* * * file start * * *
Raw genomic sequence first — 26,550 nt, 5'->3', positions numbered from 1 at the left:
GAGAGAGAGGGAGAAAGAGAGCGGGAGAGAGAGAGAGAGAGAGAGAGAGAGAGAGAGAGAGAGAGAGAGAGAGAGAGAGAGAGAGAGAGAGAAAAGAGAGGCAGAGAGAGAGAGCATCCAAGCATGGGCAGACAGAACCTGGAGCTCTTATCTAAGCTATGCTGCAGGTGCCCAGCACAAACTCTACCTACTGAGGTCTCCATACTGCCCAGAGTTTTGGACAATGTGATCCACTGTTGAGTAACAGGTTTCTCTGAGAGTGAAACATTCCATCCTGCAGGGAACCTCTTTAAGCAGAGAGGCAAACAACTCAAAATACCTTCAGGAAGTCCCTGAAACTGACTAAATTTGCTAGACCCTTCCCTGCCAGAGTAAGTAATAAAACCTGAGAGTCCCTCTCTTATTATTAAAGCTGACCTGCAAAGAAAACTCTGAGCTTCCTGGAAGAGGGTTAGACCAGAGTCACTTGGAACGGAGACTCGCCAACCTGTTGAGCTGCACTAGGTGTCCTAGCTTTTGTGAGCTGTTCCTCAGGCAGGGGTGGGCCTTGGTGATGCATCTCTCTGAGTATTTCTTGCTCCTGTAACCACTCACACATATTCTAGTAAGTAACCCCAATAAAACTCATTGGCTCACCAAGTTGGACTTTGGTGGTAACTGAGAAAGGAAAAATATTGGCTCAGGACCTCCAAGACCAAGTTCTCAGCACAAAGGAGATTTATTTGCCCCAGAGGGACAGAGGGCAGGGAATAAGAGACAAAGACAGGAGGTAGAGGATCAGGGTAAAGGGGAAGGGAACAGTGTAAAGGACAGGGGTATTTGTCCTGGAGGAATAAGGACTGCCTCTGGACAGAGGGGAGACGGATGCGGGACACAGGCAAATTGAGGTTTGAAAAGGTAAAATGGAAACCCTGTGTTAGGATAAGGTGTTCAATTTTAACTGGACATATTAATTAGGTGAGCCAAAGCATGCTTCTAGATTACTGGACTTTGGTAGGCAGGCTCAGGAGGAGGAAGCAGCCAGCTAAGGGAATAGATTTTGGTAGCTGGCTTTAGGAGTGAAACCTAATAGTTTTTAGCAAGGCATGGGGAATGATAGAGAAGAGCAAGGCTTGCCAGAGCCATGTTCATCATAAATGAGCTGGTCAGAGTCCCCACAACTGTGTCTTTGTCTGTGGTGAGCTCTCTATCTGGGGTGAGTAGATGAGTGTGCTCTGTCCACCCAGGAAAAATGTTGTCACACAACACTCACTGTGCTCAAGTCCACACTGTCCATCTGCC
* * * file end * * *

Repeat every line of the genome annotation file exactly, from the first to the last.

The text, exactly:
Raw genomic sequence first — 26,550 nt, 5'->3', positions numbered from 1 at the left:
GAGAGAGAGGGAGAAAGAGAGCGGGAGAGAGAGAGAGAGAGAGAGAGAGAGAGAGAGAGAGAGAGAGAGAGAGAGAGAGAGAGAGAGAGAGAAAAGAGAGGCAGAGAGAGAGAGCATCCAAGCATGGGCAGACAGAACCTGGAGCTCTTATCTAAGCTATGCTGCAGGTGCCCAGCACAAACTCTACCTACTGAGGTCTCCATACTGCCCAGAGTTTTGGACAATGTGATCCACTGTTGAGTAACAGGTTTCTCTGAGAGTGAAACATTCCATCCTGCAGGGAACCTCTTTAAGCAGAGAGGCAAACAACTCAAAATACCTTCAGGAAGTCCCTGAAACTGACTAAATTTGCTAGACCCTTCCCTGCCAGAGTAAGTAATAAAACCTGAGAGTCCCTCTCTTATTATTAAAGCTGACCTGCAAAGAAAACTCTGAGCTTCCTGGAAGAGGGTTAGACCAGAGTCACTTGGAACGGAGACTCGCCAACCTGTTGAGCTGCACTAGGTGTCCTAGCTTTTGTGAGCTGTTCCTCAGGCAGGGGTGGGCCTTGGTGATGCATCTCTCTGAGTATTTCTTGCTCCTGTAACCACTCACACATATTCTAGTAAGTAACCCCAATAAAACTCATTGGCTCACCAAGTTGGACTTTGGTGGTAACTGAGAAAGGAAAAATATTGGCTCAGGACCTCCAAGACCAAGTTCTCAGCACAAAGGAGATTTATTTGCCCCAGAGGGACAGAGGGCAGGGAATAAGAGACAAAGACAGGAGGTAGAGGATCAGGGTAAAGGGGAAGGGAACAGTGTAAAGGACAGGGGTATTTGTCCTGGAGGAATAAGGACTGCCTCTGGACAGAGGGGAGACGGATGCGGGACACAGGCAAATTGAGGTTTGAAAAGGTAAAATGGAAACCCTGTGTTAGGATAAGGTGTTCAATTTTAACTGGACATATTAATTAGGTGAGCCAAAGCATGCTTCTAGATTACTGGACTTTGGTAGGCAGGCTCAGGAGGAGGAAGCAGCCAGCTAAGGGAATAGATTTTGGTAGCTGGCTTTAGGAGTGAAACCTAATAGTTTTTAGCAAGGCATGGGGAATGATAGAGAAGAGCAAGGCTTGCCAGAGCCATGTTCATCATAAATGAGCTGGTCAGAGTCCCCACAACTGTGTCTTTGTCTGTGGTGAGCTCTCTATCTGGGGTGAGTAGATGAGTGTGCTCTGTCCACCCAGGAAAAATGTTGTCACACAACACTCACTGTGCTCAAGTCCACACTGTCCATCTGCC